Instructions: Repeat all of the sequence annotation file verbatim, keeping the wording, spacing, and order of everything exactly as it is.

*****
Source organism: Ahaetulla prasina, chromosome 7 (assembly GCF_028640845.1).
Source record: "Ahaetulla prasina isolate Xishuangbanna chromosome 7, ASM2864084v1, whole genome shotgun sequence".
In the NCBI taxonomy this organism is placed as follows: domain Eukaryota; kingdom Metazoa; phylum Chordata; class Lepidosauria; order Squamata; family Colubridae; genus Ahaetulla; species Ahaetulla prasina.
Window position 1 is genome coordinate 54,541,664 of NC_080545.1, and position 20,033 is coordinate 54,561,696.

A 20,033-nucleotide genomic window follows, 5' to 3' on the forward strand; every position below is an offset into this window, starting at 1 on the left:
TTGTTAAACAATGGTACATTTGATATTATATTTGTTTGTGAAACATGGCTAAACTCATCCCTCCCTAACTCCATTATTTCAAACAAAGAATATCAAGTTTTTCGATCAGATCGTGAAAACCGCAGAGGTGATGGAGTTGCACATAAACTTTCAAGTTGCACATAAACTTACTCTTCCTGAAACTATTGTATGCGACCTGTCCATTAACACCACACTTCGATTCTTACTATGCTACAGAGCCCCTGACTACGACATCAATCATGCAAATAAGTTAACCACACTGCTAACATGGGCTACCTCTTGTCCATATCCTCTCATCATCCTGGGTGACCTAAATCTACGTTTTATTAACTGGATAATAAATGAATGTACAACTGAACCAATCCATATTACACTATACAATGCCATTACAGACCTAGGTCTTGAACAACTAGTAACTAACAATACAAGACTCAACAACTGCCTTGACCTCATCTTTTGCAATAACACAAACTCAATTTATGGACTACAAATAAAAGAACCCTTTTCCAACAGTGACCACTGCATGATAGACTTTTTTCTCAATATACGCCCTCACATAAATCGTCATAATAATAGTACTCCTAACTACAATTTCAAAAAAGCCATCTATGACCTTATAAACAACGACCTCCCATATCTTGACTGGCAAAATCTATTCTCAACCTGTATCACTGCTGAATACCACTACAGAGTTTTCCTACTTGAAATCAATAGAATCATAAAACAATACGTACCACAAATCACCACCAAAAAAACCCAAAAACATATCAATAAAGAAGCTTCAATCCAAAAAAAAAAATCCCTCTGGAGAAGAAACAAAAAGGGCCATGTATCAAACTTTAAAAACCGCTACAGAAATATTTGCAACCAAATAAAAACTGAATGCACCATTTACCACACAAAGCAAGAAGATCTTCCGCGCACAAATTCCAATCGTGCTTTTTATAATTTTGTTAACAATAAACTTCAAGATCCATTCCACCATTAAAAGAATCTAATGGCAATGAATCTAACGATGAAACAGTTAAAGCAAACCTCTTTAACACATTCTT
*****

Source organism: Ahaetulla prasina, chromosome 7 (assembly GCF_028640845.1).
Source record: "Ahaetulla prasina isolate Xishuangbanna chromosome 7, ASM2864084v1, whole genome shotgun sequence".
In the NCBI taxonomy this organism is placed as follows: domain Eukaryota; kingdom Metazoa; phylum Chordata; class Lepidosauria; order Squamata; family Colubridae; genus Ahaetulla; species Ahaetulla prasina.
Window position 1 is genome coordinate 54,541,664 of NC_080545.1, and position 20,033 is coordinate 54,561,696.

A 20,033-nucleotide genomic window follows, 5' to 3' on the forward strand; every position below is an offset into this window, starting at 1 on the left:
TTGTTAAACAATGGTACATTTGATATTATATTTGTTTGTGAAACATGGCTAAACTCATCCCTCCCTAACTCCATTATTTCAAACAAAGAATATCAAGTTTTTCGATCAGATCGTGAAAACCGCAGAGGTGATGGAGTTGCACATAAACTTTCAAGTTGCACATAAACTTACTCTTCCTGAAACTATTGTATGCGACCTGTCCATTAACACCACACTTCGATTCTTACTATGCTACAGAGCCCCTGACTACGACATCAATCATGCAAATAAGTTAACCACACTGCTAACATGGGCTACCTCTTGTCCATATCCTCTCATCATCCTGGGTGACCTAAATCTACGTTTTATTAACTGGATAATAAATGAATGTACAACTGAACCAATCCATATTACACTATACAATGCCATTACAGACCTAGGTCTTGAACAACTAGTAACTAACAATACAAGACTCAACAACTGCCTTGACCTCATCTTTTGCAATAACACAAACTCAATTTATGGACTACAAATAAAAGAACCCTTTTCCAACAGTGACCACTGCATGATAGACTTTTTTCTCAATATACGCCCTCACATAAATCGTCATAATAATAGTACTCCTAACTACAATTTCAAAAAAGCCATCTATGACCTTATAAACAACGACCTCCCATATCTTGACTGGCAAAATCTATTCTCAACCTGTATCACTGCTGAATACCACTACAGAGTTTTCCTACTTGAAATCAATAGAATCATAAAACAATACGTACCACAAATCACCACCAAAAAAACCCAAAAACATATCAATAAAGAAGCTTCAATCCAAAAAAAAAAATCCCTCTGGAGAAGAAACAAAAAGGGCCATGTATCAAACTTTAAAAACCGCTACAGAAATATTTGCAACCAAATAAAAACTGAATGCACCATTTACCACACAAAGCAAGAAGATCTTCCGCGCACAAATTCCAATCGTGCTTTTTATAATTTTGTTAACAATAAACTTCAAGATCCATTCCACCATTAAAAGAATCTAATGGCAATGAATCTAACGATGAAACAGTTAAAGCAAACCTCTTTAACACATTCTT